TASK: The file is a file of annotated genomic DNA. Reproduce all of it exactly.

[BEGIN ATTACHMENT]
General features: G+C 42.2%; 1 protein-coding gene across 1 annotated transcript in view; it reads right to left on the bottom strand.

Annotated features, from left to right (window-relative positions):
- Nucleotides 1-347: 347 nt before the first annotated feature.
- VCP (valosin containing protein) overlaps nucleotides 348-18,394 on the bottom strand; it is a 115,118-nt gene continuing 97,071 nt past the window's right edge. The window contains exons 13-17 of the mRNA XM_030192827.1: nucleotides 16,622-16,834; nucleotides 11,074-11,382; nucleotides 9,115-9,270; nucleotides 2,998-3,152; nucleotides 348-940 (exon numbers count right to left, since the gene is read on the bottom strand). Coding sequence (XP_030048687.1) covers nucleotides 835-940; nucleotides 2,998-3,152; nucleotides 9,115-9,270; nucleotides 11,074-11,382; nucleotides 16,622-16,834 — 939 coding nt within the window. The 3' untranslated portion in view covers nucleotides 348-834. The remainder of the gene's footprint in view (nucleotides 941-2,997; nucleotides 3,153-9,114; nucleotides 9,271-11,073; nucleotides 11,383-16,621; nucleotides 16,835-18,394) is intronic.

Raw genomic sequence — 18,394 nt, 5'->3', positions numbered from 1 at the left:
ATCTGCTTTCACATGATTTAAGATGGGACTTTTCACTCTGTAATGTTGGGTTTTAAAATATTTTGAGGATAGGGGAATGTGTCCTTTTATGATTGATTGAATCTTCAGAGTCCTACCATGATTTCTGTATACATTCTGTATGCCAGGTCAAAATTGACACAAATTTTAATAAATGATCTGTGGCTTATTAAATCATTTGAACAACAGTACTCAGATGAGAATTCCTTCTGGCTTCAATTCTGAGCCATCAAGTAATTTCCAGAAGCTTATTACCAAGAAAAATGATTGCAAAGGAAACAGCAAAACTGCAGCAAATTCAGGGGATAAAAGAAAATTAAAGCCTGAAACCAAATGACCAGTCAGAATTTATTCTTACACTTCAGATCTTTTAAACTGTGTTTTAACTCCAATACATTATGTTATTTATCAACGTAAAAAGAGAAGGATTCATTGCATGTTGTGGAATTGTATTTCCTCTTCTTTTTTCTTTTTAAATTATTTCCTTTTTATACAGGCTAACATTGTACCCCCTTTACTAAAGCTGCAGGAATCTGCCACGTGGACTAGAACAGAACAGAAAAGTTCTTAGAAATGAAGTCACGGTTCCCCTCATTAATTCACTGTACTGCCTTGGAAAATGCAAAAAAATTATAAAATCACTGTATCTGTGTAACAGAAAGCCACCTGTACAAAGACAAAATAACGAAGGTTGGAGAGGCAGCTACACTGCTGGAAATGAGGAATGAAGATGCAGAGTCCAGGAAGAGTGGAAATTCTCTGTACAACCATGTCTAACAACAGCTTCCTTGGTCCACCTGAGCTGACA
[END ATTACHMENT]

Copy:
General features: G+C 42.2%; 1 protein-coding gene across 1 annotated transcript in view; it reads right to left on the bottom strand.

Annotated features, from left to right (window-relative positions):
- Nucleotides 1-347: 347 nt before the first annotated feature.
- VCP (valosin containing protein) overlaps nucleotides 348-18,394 on the bottom strand; it is a 115,118-nt gene continuing 97,071 nt past the window's right edge. The window contains exons 13-17 of the mRNA XM_030192827.1: nucleotides 16,622-16,834; nucleotides 11,074-11,382; nucleotides 9,115-9,270; nucleotides 2,998-3,152; nucleotides 348-940 (exon numbers count right to left, since the gene is read on the bottom strand). Coding sequence (XP_030048687.1) covers nucleotides 835-940; nucleotides 2,998-3,152; nucleotides 9,115-9,270; nucleotides 11,074-11,382; nucleotides 16,622-16,834 — 939 coding nt within the window. The 3' untranslated portion in view covers nucleotides 348-834. The remainder of the gene's footprint in view (nucleotides 941-2,997; nucleotides 3,153-9,114; nucleotides 9,271-11,073; nucleotides 11,383-16,621; nucleotides 16,835-18,394) is intronic.

Raw genomic sequence — 18,394 nt, 5'->3', positions numbered from 1 at the left:
ATCTGCTTTCACATGATTTAAGATGGGACTTTTCACTCTGTAATGTTGGGTTTTAAAATATTTTGAGGATAGGGGAATGTGTCCTTTTATGATTGATTGAATCTTCAGAGTCCTACCATGATTTCTGTATACATTCTGTATGCCAGGTCAAAATTGACACAAATTTTAATAAATGATCTGTGGCTTATTAAATCATTTGAACAACAGTACTCAGATGAGAATTCCTTCTGGCTTCAATTCTGAGCCATCAAGTAATTTCCAGAAGCTTATTACCAAGAAAAATGATTGCAAAGGAAACAGCAAAACTGCAGCAAATTCAGGGGATAAAAGAAAATTAAAGCCTGAAACCAAATGACCAGTCAGAATTTATTCTTACACTTCAGATCTTTTAAACTGTGTTTTAACTCCAATACATTATGTTATTTATCAACGTAAAAAGAGAAGGATTCATTGCATGTTGTGGAATTGTATTTCCTCTTCTTTTTTCTTTTTAAATTATTTCCTTTTTATACAGGCTAACATTGTACCCCCTTTACTAAAGCTGCAGGAATCTGCCACGTGGACTAGAACAGAACAGAAAAGTTCTTAGAAATGAAGTCACGGTTCCCCTCATTAATTCACTGTACTGCCTTGGAAAATGCAAAAAAATTATAAAATCACTGTATCTGTGTAACAGAAAGCCACCTGTACAAAGACAAAATAACGAAGGTTGGAGAGGCAGCTACACTGCTGGAAATGAGGAATGAAGATGCAGAGTCCAGGAAGAGTGGAAATTCTCTGTACAACCATGTCTAACAACAGCTTCCTTGGTCCACCTGAGCTGACA